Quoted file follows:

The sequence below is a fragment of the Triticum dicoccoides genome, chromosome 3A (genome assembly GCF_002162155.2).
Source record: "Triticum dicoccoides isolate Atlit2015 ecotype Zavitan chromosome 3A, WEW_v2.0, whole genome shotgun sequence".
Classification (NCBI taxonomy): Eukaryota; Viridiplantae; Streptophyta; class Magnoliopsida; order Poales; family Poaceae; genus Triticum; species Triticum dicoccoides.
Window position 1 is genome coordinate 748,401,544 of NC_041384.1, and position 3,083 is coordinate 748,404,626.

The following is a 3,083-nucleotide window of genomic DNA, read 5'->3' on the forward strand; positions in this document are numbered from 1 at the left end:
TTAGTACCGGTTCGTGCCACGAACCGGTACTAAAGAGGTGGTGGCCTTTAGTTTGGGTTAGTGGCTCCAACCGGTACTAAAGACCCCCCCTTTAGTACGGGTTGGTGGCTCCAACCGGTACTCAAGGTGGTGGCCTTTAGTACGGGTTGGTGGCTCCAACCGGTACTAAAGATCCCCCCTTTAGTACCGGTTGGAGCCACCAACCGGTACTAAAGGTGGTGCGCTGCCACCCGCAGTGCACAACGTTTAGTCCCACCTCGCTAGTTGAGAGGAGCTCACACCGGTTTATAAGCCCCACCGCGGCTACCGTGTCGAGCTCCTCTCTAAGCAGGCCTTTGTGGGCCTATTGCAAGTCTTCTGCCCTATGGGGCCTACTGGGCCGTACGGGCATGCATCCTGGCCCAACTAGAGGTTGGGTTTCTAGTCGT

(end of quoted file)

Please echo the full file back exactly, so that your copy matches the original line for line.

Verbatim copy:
The sequence below is a fragment of the Triticum dicoccoides genome, chromosome 3A (genome assembly GCF_002162155.2).
Source record: "Triticum dicoccoides isolate Atlit2015 ecotype Zavitan chromosome 3A, WEW_v2.0, whole genome shotgun sequence".
Classification (NCBI taxonomy): Eukaryota; Viridiplantae; Streptophyta; class Magnoliopsida; order Poales; family Poaceae; genus Triticum; species Triticum dicoccoides.
Window position 1 is genome coordinate 748,401,544 of NC_041384.1, and position 3,083 is coordinate 748,404,626.

The following is a 3,083-nucleotide window of genomic DNA, read 5'->3' on the forward strand; positions in this document are numbered from 1 at the left end:
TTAGTACCGGTTCGTGCCACGAACCGGTACTAAAGAGGTGGTGGCCTTTAGTTTGGGTTAGTGGCTCCAACCGGTACTAAAGACCCCCCCTTTAGTACGGGTTGGTGGCTCCAACCGGTACTCAAGGTGGTGGCCTTTAGTACGGGTTGGTGGCTCCAACCGGTACTAAAGATCCCCCCTTTAGTACCGGTTGGAGCCACCAACCGGTACTAAAGGTGGTGCGCTGCCACCCGCAGTGCACAACGTTTAGTCCCACCTCGCTAGTTGAGAGGAGCTCACACCGGTTTATAAGCCCCACCGCGGCTACCGTGTCGAGCTCCTCTCTAAGCAGGCCTTTGTGGGCCTATTGCAAGTCTTCTGCCCTATGGGGCCTACTGGGCCGTACGGGCATGCATCCTGGCCCAACTAGAGGTTGGGTTTCTAGTCGT